Hall of Fame drag racer Paula Murphy, first woman licensed to drive a Funny Car, dies at 95

NEW YORK — Paula Murphy, a Hall of Fame racer and the first woman licensed to drive a Funny Car, died Thursday. She was 95.

The National Hot Rod Association announced Murphy’s death on Friday. It did not provide any details.

Murphy was a pioneer for women in racing. She had set a women’s land-speed record of 161 mph at the Bonneville Salt Flats for Andy Granatelli in 1963. It was Granatelli who sponsored a new Funny Car drag racing entry for Murphy, who became known as “Miss STP.”

“I was a real oddity, and I think a lot of strip operators thought it was pretty good to sell tickets,” Murphy said, according to the NHRA website.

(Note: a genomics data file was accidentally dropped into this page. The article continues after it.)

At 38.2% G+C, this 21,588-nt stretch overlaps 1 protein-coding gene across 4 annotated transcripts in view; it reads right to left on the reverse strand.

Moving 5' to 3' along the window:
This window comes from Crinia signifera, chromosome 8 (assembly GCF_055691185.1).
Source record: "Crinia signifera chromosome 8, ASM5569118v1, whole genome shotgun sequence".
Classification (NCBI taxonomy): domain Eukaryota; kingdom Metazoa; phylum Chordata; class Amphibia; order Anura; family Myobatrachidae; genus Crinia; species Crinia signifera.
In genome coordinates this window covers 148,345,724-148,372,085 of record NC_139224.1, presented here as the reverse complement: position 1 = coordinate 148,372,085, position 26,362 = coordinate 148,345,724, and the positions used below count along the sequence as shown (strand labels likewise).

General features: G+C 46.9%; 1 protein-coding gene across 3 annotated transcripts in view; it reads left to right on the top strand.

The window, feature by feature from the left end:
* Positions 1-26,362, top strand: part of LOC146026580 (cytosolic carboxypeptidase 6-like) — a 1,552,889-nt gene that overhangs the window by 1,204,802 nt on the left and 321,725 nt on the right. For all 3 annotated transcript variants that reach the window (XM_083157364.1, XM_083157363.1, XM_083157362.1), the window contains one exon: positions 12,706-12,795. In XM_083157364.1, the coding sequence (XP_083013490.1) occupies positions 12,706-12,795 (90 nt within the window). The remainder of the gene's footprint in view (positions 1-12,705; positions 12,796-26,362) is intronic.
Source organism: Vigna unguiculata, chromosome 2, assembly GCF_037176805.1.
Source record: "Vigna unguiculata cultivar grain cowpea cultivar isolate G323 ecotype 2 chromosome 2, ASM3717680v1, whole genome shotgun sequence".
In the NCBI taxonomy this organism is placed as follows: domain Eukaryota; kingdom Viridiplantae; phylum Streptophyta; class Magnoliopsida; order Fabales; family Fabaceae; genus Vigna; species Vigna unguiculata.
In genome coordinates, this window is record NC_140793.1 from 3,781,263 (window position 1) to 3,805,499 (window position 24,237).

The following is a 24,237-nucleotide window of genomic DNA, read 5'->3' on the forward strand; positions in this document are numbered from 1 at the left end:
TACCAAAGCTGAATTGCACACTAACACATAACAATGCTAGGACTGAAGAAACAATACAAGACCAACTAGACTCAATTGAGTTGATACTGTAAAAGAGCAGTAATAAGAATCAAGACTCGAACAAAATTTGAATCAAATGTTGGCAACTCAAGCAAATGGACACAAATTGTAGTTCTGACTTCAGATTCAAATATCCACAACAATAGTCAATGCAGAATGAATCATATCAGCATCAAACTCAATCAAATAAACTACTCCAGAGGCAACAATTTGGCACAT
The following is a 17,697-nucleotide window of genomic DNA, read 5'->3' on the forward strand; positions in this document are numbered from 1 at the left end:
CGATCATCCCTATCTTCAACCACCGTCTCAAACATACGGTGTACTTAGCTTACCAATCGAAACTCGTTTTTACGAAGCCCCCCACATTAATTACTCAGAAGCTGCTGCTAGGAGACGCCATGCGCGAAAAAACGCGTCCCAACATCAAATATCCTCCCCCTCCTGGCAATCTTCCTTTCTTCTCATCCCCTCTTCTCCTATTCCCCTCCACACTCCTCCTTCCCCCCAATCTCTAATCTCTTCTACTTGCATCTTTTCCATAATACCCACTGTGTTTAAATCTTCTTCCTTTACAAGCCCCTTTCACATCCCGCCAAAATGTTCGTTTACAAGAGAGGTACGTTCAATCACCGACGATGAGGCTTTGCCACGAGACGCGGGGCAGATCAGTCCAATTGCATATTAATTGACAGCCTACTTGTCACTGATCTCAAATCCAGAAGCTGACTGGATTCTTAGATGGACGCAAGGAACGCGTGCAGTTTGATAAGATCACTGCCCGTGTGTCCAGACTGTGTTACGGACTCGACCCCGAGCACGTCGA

“I didn’t have problems getting booking dates. I was very well accepted not only by the tracks but by my fellow racers. Back then, there was a lot of camaraderie between the teams helping one another out. We were a big family.”

Murphy drove at Talladega Superspeedway in 1971 in the STP Dodge of Freddie Lorenzen, going 171.499 mph.

She powered a dragster to a 258-mph run at the Winternationals in 1973. She suffered a broken neck in a crash in early 1974 at Sears Point Raceway when her car wouldn’t shut down and flipped over and over after landing.

She returned to drag racing in 1976 and toured the country before retiring.

Murphy was inducted into the International Drag Racing Hall of Fame in 1992 and the Motorsports Hall of Fame of America in 2017.

“I got really, really lucky,” she said, according to the NHRA. “I don’t think many people have gotten the opportunity to do some of the things that I did.”


AP auto racing: https://apnews.com/hub/auto-racing

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